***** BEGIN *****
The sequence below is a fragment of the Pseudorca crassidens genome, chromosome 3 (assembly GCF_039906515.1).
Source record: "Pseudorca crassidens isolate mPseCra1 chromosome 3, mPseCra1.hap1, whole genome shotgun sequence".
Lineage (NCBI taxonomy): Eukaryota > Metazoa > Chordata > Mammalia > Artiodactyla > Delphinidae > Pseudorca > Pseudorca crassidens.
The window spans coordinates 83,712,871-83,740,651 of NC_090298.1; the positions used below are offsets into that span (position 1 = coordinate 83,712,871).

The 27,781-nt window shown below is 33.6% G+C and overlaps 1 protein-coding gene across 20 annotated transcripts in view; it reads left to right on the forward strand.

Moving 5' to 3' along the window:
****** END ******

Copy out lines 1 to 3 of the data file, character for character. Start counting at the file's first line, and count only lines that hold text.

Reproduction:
The sequence below is a fragment of the Pseudorca crassidens genome, chromosome 3 (assembly GCF_039906515.1).
Source record: "Pseudorca crassidens isolate mPseCra1 chromosome 3, mPseCra1.hap1, whole genome shotgun sequence".
Lineage (NCBI taxonomy): Eukaryota > Metazoa > Chordata > Mammalia > Artiodactyla > Delphinidae > Pseudorca > Pseudorca crassidens.